As small-business coronavirus funds dwindle, here’s the latest bipartisan plan to save entrepreneurs
Published: May 7, 2020 at 1:10 p.m. ET
By Chris Matthews
Democratic Sen. Michael Bennet collaborates with Republican Todd Young on the RESTART program
Sen. Michael Bennet Getty Images
The $670 billion Paycheck Protection Program has been a lifeline for many U.S. small businesses impacted by the coronavirus pandemic, but with lockdowns in many parts of the country lasting longer than anticipated and the fund quickly running out of money, demands for further assistance are growing louder.
These calls are happening against a backdrop of an increasingly partisan debate over easing restrictions aimed at stopping the spread of COVID-19, and whether further spending is needed to help American businesses and workers through the crisis.
There is still at least one cross-party effort brewing on the topic of aid to small businesses, with Democratic Sen. Michael Bennet of Colorado and Republican Sen. Todd Young of Indiana releasing a proposal this week to amend PPP. It would set up an additional lending fund that would create an open-ended commitment to provide longer-term, partially forgivable loans to businesses severely impacted by the virus.
“We can’t throw up our hands and allow wide ranging bankruptcies of main street businesses just because the design of PPP wasn’t perfect,” Bennet told MarketWatch in an interview. “It’s a miracle in the Senate nowadays if a post office gets named in a bipartisan way. But if we listen to our constituencies we’ll hear almost of all of them say we need to make some changes to the small business program.”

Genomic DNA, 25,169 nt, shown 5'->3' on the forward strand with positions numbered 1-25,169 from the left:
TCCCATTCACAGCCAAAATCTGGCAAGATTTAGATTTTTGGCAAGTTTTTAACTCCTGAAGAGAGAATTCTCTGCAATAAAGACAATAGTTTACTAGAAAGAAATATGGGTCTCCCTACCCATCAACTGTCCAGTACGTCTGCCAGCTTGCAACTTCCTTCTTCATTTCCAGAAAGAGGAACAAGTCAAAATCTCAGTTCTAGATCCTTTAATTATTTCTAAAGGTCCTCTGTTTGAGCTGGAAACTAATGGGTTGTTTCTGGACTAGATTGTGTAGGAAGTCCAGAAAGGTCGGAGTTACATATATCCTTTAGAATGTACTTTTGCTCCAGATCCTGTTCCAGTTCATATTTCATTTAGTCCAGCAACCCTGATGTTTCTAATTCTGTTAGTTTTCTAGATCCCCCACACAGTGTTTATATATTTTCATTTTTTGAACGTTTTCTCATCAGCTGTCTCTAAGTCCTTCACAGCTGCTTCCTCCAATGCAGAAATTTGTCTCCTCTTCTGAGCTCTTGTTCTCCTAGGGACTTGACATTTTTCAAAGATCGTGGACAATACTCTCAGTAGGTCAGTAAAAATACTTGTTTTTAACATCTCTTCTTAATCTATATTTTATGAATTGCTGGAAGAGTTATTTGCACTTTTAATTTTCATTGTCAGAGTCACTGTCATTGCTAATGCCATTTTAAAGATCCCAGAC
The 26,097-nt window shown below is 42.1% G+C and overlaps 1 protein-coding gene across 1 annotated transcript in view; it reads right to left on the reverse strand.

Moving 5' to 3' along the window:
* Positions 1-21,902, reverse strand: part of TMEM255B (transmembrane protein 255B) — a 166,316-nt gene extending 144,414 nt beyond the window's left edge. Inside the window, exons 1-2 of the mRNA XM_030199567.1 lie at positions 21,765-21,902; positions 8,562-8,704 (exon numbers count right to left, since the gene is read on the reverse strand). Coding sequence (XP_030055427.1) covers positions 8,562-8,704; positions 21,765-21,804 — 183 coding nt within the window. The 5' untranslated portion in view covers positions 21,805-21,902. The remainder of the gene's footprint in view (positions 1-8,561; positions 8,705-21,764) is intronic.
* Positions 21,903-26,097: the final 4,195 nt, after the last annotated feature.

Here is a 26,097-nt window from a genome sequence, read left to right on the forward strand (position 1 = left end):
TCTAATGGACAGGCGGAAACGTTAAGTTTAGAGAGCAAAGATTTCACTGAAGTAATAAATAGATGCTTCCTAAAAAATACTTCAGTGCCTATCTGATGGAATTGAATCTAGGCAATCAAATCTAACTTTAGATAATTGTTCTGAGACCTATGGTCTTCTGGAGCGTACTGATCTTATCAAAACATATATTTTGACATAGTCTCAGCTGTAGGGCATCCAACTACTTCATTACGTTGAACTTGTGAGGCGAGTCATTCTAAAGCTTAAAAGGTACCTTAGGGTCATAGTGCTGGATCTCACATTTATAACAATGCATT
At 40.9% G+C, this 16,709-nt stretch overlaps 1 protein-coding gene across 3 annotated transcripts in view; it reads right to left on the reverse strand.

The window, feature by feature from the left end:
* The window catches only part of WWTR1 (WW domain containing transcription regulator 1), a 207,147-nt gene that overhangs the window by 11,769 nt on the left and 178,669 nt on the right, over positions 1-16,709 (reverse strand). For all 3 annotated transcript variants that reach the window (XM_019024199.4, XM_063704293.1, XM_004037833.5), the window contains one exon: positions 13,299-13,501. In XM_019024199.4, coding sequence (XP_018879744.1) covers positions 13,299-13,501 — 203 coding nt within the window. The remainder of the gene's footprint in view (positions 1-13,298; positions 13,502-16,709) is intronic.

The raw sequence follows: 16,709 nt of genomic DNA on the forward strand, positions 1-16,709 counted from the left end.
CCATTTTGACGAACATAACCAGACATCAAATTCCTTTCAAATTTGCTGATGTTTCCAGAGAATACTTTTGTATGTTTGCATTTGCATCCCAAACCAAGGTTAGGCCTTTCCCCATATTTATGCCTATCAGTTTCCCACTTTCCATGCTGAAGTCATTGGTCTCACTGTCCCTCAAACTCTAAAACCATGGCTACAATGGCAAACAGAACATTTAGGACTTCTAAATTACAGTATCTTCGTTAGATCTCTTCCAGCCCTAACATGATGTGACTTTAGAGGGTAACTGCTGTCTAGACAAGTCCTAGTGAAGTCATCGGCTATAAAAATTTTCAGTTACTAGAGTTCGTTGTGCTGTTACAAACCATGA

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The Bennet-Young bill would amend PPP to extend the time period during which borrowers can deploy these loans from 8 weeks to 16 weeks, to account for the fact that many businesses owners don’t deem it safe to reopen their businesses, or cannot because of local restrictions. It would also create a new fund called RESTART that would allow businesses that have suffered a greater than 25% decline in revenues in 2020 to borrow money over a seven-year period, versus two years for PPP.
These loans would allow companies to borrow half of what they spent in 2019 on payroll, benefits, rent, utilities, mortgage payments and other debt service. PPP loans, by contrast, allow companies to borrow only two months of payroll costs, plus an additional 50% of that amount to pay for other expenses.
Now read: Mnuchin rejects calls to have less Paycheck Protection Program money go to employees, but Pelosi sounds open to changing 75% rule.
The loans would be less generous, however, in the type of companies that can apply, as the only eligible companies would be those that have seen a 25% or more decline in revenue in 2020, with loan forgiveness applied in proportion to the total size of a company’s revenue hit.
“The benefit of this is that it will give us a greater focus on the people who need the help more,” Bennet said.
RESTART would also not be limited to small businesses, typically defined by the government as firms with fewer than 500 people. Instead it would be available to firms with up to 5,000 employees, though loan size would be capped at 45% of revenue up to $10 million and larger firms would be eligible for less principal forgiveness.
By giving companies money to cover a greater variety of expenses, while allowing them to pay back the loans over a longer period of time, Bennet and Young hope to provide a more flexible form of financing that recognizes the reality that in many parts of the country, businesses will not be able to be back at full strength until many months from how.
“For people who are asking how we transition from the moment of the economic crisis that we’re in right now, to a more normal period, this gives businesses more runway to do that,” Bennet said. “That runway might make the difference between hundreds of thousands going out of businesses and a bunch being able to make it through to the other side.”